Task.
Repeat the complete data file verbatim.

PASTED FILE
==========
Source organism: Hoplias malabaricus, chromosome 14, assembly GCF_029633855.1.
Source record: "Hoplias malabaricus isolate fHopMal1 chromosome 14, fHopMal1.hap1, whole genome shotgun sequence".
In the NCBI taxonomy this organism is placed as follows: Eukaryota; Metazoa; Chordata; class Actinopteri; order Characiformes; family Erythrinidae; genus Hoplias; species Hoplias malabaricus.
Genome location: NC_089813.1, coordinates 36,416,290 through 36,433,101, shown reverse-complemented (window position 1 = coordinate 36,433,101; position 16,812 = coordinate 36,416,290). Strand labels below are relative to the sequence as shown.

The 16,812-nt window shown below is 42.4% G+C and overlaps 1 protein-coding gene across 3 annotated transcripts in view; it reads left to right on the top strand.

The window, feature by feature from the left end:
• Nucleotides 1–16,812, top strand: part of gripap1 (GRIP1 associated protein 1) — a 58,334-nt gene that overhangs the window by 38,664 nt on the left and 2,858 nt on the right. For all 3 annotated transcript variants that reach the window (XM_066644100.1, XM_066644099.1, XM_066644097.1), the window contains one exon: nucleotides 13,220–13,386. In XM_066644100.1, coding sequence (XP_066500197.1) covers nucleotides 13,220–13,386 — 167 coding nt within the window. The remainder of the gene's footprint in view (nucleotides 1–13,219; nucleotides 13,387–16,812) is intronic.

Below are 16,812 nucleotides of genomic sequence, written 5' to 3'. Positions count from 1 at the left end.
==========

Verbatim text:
Source organism: Hoplias malabaricus, chromosome 14, assembly GCF_029633855.1.
Source record: "Hoplias malabaricus isolate fHopMal1 chromosome 14, fHopMal1.hap1, whole genome shotgun sequence".
In the NCBI taxonomy this organism is placed as follows: Eukaryota; Metazoa; Chordata; class Actinopteri; order Characiformes; family Erythrinidae; genus Hoplias; species Hoplias malabaricus.
Genome location: NC_089813.1, coordinates 36,416,290 through 36,433,101, shown reverse-complemented (window position 1 = coordinate 36,433,101; position 16,812 = coordinate 36,416,290). Strand labels below are relative to the sequence as shown.

The 16,812-nt window shown below is 42.4% G+C and overlaps 1 protein-coding gene across 3 annotated transcripts in view; it reads left to right on the top strand.

The window, feature by feature from the left end:
• Nucleotides 1–16,812, top strand: part of gripap1 (GRIP1 associated protein 1) — a 58,334-nt gene that overhangs the window by 38,664 nt on the left and 2,858 nt on the right. For all 3 annotated transcript variants that reach the window (XM_066644100.1, XM_066644099.1, XM_066644097.1), the window contains one exon: nucleotides 13,220–13,386. In XM_066644100.1, coding sequence (XP_066500197.1) covers nucleotides 13,220–13,386 — 167 coding nt within the window. The remainder of the gene's footprint in view (nucleotides 1–13,219; nucleotides 13,387–16,812) is intronic.

Below are 16,812 nucleotides of genomic sequence, written 5' to 3'. Positions count from 1 at the left end.